This course provides an interdisciplinary introduction to major issues in medicine and law including the physician-patient relationship, medical malpractice, physician and patient decision-making rights, healthcare financing and the power of the government to protect the public’s health. Students will be challenged to think critically about the appropriate role of the law in matters of individual and public health. (SBS)

MHS 248, Medical Humanities
Instructor: Courtney Muse, PhD

Research seminar. Medical Humanities takes as its subject the sum total of creative leaps between everyday life and the medical encounter. These creative leaps can be explored as constellations: art, history, music, poetry & literature, anthropology, and philosophy, to name a few. This course will explore art, music, philosophy and literature (including poetry and drama) from three perspectives, or constellations: The interface between the named disciplines and medicine, the practice of Humanities-using physicians and health care professionals, and the application of the Humanities for treatment purposes (art & music therapy as an example). Limited to juniors and seniors. (HCA)

MHS 250, Autism in Context
Instructor: Elizabeth Sandberg, PhD

Multiple manifestations. Impact, questions and debates. A variety of contexts will be examined: familial, educational, sociological, legal, and medical. Must be at least a sophomore. (SBS)

MHS 290-02, Special Topic: Making the Modern Hospital
Instructor: Laura Stark, PhD

Examines how the design and architecture of hospitals has changed over 500 year. Explores how the place of care has shifted and is presently organized differently in non-US settings. Considers why the place of case has shifted because of legal, economic, demographic, scientific and cultural changes or differences. Focuses on the consequences for the experience and organization of health care. Examples include asylums, infirmaries, homes, theaters of war, mobile clinics, and modern research hospitals. Student will research one site as a case study, and produce a final portfolio based on the research.

MHS 290-03, Special Topic: Research on Men’s Health
Instructor: Derek Griffith, PhD

Examines why men’s social and economic advantages do not translate to better health outcomes.  We will explore global and domestic issues in men’s health, particularly in Australia, Canada, the United Kingdom and the United States.  By the end of the course, students will be able to articulate key concepts and theories that explain men’s health, differentiate strategies to improve men’s health, understand relationships between cultural values and health policy and describe how cultural explanations for men’s health outcomes shape advertising around various men’s health services and campaigns.  This course is open to all who are interested in understanding how to begin systematically thinking about and addressing men’s health and men’s health disparities. No prerequisites are required.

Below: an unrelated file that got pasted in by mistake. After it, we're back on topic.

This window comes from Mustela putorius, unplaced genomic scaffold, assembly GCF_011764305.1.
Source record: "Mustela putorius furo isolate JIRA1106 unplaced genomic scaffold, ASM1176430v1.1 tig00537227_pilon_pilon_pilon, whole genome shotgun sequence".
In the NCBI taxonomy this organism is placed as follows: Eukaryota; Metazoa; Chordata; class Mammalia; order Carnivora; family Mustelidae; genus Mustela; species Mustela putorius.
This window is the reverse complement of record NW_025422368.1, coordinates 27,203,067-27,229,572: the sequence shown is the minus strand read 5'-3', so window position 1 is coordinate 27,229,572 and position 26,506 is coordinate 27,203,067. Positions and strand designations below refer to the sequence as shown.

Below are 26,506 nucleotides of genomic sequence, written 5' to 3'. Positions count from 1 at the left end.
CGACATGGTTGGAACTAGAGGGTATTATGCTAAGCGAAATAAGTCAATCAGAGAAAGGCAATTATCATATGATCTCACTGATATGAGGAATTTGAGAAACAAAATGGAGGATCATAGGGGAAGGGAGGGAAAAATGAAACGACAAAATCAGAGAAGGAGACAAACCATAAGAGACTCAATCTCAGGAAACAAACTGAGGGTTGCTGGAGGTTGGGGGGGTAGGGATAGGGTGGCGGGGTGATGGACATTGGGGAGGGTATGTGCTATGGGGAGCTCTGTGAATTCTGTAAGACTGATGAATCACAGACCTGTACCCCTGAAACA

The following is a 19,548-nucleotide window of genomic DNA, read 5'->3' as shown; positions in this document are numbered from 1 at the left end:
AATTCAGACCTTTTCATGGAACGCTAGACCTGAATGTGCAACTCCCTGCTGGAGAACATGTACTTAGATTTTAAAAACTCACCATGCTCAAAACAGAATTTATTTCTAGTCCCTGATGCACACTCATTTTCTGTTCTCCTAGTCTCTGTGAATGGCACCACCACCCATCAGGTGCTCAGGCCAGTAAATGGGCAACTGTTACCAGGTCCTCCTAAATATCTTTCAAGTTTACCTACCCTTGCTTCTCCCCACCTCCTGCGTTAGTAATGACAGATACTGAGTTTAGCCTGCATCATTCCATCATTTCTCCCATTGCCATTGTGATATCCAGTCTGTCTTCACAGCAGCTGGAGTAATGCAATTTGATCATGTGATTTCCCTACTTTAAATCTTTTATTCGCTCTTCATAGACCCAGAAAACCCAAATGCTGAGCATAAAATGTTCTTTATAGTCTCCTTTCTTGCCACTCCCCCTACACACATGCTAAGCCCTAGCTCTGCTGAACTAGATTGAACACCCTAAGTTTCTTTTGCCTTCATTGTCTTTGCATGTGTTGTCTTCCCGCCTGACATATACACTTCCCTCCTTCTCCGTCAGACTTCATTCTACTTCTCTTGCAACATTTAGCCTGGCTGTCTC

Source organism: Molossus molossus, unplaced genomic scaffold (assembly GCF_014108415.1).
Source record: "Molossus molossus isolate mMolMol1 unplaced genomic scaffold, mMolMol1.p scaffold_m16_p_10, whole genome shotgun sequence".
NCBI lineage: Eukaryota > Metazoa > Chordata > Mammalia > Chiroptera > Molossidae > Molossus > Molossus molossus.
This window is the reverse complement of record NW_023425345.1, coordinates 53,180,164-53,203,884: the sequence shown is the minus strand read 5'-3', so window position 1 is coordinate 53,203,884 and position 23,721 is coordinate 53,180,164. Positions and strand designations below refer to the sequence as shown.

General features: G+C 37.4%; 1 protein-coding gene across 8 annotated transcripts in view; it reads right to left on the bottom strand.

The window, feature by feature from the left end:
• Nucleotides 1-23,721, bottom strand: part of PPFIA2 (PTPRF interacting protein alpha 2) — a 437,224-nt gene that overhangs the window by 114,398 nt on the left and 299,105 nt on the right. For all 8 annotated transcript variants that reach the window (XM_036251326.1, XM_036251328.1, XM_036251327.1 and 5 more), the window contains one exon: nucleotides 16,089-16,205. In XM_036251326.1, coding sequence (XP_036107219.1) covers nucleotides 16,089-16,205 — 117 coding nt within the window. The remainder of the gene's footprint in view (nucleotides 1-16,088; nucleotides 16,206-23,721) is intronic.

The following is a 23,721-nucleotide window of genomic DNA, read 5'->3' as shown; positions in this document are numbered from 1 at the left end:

MHS 290-04, Special Topic: Race, Ethnicity and Health

Instructor: Derek Griffith, PhD

Examines the complex and controversial relationship between health outcomes and race and ethnicity.  Together, we will explore explanations of the problems of health disparities as well as strategies to reduce these differences.  In particular, we will use lectures, discussion, small group exercises, videos, and case studies to explore historical and contemporary factors that influence a number of health outcomes, including mental health, HIV/AIDS, and various chronic diseases. We will examine areas where the health of White Americans is better than other racial groups and areas where the health of Whites is worse.  Students will gain practical experience and skills to help them critique theories and research that explain racial disparities in health. This course is open to all who are interested in exploring how people in different professions and disciplines think about and address the relationships between race, ethnicity and health. No prerequisites are required.

MHS 295-01, Perspectives on Trauma

Instructor: Kenneth MacLeish, PhD